Or they focus on some aspects of ethics while ignoring other more fundamental and challenging elements. This is the problem known as "ethics washing" – creating a superficially reassuring but illusory sense that ethical issues are being adequately addressed to justify pressing forward with systems that end up deepening current patterns.
Advice from ethicists that lacks perspective gained from experience inside a commercial organization is incomplete. Employees take a few years to understand how the company works with funding, executive support, forming cooperative working relationships, seeking informal advice from others, preferred contractors (and whether they are a good fit for an AI project), and a host of other issues. Other employees take a few years to get an MBA to learn about organizations at a more abstract level. Most ethicists lack all of these characteristics.
There is no school for training ethicists in an organization's practice of AI ethics.
The best way to productively channel ethical practices in their work is to blend technical skills with solid business acumen. This is essential for helping the organization you’re working for explore new business opportunities. Without it, purely ethical guidance may not be able to discern the problems and potential challenges that need to be solved for an organization to grow.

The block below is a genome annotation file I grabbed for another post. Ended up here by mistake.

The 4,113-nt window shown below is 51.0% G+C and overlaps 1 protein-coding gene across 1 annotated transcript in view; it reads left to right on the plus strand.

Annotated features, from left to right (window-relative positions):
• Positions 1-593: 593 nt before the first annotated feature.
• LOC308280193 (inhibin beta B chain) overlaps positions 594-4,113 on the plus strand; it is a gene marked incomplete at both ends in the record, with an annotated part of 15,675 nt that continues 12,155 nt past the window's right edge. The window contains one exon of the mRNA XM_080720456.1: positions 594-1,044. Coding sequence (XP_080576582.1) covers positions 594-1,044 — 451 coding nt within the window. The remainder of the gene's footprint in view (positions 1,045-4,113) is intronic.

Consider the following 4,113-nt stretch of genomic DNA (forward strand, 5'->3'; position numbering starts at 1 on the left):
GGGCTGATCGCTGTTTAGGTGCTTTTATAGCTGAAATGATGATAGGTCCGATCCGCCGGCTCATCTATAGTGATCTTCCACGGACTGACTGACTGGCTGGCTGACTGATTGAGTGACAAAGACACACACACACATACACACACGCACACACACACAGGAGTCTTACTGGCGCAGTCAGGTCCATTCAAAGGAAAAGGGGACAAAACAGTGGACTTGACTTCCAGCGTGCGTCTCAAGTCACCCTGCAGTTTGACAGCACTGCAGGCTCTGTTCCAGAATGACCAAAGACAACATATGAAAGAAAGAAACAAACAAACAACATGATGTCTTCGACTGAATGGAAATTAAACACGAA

AI is susceptible to algorithmic bias, data quality issues, inherent data bias, imperfect models, overfitting and underfitting, errors of scale, and hyperparameter tuning, among many others. Depending on the situation, problems can create severe ethical gaffes.
It seems that the level of ethics people need to practice AI ethically does not require re-reading Aristotle or Kant or Spinoza. If someone doesn't see the need to apply some moral thinking to their work, they shouldn't be developing decisioning systems. AI has enormous potential to be weaponized in ways that threaten privacy, regulations, the stability of your business, and your reputation, or to be deliberately maleficent. What practitioners need is offerings that stress the practical – what to do, what not to do, and how to decide when faced with uncertainty.